While our previous code was written to protect the right to the quiet enjoyment of one’s property, the town’s natural assets and the character of the community, our current code was written for a different purpose: to grease the wheels of commerce in every part of town (not just in the central business district) and to obtain “growth” (“Wilmington briefs APA on new zoning, waterfront development,” Press-Republican, July 19, 2010).
Efforts to strengthen our zoning code and enhance our Planning-Zoning Board’s ability to reject applications that would detract from everyday residents’ quality of life, the community’s appeal to visitors, and/or the prospects of locally owned businesses are long overdue, but even modest amendments to our zoning code — which were written to accomplish those very goals, using language that has worked for other communities — now lay dormant due to the adamant opposition of one town board member and the indifference of others (“Wilmington board applauded,” Lake Placid News, June 12, 2022).
We have the opportunity to change our focus and emphasize protecting and bolstering Wilmington’s distinctiveness and its natural and authentic appeal. This should be done because it will benefit the residents and second-homeowners who appreciate Wilmington as it currently is. It is also worth pointing out that the more generic a town becomes, the less attractive it is to visit.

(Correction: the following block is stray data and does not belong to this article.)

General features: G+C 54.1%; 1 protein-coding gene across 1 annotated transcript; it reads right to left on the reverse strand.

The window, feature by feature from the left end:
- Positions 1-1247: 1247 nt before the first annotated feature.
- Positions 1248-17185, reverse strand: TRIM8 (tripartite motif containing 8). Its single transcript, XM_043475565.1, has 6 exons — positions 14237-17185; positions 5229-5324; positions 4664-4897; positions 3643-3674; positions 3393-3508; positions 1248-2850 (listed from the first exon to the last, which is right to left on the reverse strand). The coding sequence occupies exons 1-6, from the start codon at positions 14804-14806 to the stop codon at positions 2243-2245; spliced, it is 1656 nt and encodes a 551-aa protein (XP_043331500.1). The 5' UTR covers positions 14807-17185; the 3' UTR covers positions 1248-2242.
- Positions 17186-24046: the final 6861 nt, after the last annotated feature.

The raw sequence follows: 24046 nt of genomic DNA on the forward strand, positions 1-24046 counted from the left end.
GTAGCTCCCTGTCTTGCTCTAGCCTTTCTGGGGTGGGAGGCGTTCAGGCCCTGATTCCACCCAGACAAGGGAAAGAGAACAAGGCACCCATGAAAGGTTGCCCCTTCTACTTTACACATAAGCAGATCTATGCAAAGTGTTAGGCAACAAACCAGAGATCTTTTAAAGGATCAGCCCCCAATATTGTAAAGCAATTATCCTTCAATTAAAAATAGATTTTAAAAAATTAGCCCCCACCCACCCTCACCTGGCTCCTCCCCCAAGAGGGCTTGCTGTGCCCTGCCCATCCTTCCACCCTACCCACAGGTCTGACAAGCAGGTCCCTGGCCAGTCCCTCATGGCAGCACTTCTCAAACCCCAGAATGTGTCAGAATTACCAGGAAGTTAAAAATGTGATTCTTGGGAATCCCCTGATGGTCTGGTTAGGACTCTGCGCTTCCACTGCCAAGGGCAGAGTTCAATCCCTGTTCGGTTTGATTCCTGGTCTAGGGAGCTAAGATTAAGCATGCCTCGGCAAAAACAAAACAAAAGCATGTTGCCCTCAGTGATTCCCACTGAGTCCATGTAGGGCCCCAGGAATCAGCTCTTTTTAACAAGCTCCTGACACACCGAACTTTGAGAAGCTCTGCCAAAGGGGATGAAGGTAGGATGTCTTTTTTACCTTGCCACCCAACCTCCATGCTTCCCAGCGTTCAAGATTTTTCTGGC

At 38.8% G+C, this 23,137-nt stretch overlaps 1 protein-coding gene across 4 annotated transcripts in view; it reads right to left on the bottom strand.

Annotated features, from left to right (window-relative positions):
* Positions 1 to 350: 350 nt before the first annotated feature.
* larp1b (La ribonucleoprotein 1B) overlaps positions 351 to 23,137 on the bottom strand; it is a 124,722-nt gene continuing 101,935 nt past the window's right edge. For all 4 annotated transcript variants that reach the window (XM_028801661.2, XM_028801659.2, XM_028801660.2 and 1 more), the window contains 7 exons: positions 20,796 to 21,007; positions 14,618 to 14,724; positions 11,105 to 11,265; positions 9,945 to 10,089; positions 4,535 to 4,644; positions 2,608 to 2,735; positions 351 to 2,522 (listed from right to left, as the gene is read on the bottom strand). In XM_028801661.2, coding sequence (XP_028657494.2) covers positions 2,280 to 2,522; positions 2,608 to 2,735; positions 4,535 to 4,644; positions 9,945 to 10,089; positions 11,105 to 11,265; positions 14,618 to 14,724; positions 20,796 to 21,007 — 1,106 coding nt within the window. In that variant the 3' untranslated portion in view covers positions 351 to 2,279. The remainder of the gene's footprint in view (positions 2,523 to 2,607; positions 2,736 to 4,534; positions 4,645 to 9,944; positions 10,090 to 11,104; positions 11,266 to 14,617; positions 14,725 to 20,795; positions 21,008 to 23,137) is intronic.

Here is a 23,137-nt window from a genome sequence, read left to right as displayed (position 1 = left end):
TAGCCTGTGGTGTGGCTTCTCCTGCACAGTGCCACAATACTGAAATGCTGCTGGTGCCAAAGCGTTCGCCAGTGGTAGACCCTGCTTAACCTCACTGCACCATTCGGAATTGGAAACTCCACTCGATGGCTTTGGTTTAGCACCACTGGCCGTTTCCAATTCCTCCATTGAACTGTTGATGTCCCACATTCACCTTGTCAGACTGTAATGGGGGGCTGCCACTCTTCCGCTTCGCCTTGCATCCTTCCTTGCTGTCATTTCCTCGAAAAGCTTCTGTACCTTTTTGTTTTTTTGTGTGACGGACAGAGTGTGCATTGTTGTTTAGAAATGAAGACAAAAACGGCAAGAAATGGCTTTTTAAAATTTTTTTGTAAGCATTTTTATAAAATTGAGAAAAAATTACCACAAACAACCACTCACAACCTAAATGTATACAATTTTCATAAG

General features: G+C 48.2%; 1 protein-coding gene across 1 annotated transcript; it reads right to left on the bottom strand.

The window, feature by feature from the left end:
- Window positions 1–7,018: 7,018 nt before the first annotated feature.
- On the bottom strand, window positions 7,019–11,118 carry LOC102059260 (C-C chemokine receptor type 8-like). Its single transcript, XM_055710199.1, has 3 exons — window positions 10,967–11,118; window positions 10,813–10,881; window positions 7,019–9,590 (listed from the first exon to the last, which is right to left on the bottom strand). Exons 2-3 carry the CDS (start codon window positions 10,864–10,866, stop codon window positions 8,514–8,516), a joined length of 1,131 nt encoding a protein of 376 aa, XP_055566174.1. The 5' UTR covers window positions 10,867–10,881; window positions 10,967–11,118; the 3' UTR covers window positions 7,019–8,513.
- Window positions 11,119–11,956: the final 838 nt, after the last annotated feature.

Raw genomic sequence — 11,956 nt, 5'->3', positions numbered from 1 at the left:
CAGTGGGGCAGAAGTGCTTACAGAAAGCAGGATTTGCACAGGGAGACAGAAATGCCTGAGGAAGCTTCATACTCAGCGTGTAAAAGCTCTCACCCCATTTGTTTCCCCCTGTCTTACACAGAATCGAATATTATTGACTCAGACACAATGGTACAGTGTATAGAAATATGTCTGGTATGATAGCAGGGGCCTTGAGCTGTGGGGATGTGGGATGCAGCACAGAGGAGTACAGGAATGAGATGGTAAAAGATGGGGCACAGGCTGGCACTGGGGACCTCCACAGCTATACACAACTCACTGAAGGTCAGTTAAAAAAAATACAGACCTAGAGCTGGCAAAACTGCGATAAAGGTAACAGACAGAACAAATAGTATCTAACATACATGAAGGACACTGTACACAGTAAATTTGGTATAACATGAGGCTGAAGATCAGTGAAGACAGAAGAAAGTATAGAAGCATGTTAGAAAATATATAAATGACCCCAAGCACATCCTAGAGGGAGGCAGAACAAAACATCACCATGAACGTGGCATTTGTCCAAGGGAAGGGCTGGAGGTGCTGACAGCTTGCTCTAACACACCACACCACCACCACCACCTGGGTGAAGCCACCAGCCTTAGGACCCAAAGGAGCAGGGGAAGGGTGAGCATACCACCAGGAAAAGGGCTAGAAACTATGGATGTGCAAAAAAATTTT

Wilmington does not need to grant every variance, approve every application, and always say yes.
We should have the self-confidence and self-respect to be a lot more selective.
We can continue listening to those whose favored policies will result in chain stores, strip malls, exhaust fumes, and shining seas of parking lots.
We can continue catering to those whose policies will provide residents and visitors alike with sustained summer soundtracks of chainsaws, wood-chippers, bulldozers and backhoes.
We can continue catering to those who, in their hurry to profit from something, risk destroying it.
Or we can start catering to those who, when they think about the future of Wilmington, hope for:
¯ The type of town people visit to “get away,” not to find more of the same;
¯ A town with a strong, deeply rooted, and prosperous community;
¯ A town growing patiently, not in a rush that tramples the things that make the place worth caring about;
¯ A town with quiet roads, peaceful evenings, neighbors known for decades, and an attractive town center defined by its unique “mom and pop” shops;
¯ A town defined, perhaps most of all, by its serene paths, brooks, trails, meadows and shorelines — owned by the people of New York, but, for a moment, all your own.
For some, Wilmington is a hometown. For others, it is a choice. For still others, it is an ideal.
It’s time to start catering to the families who moved to Wilmington because of its picturesque, wholesome, and winsome appeal. And it’s time to heed the voices of those with deep ties to the community who feel disheartened by its trajectory and ignored by its leaders.
Wilmington is a treasure. It’s time we start acting like it.
(Tim Follos is a member of Wilmington’s town board.)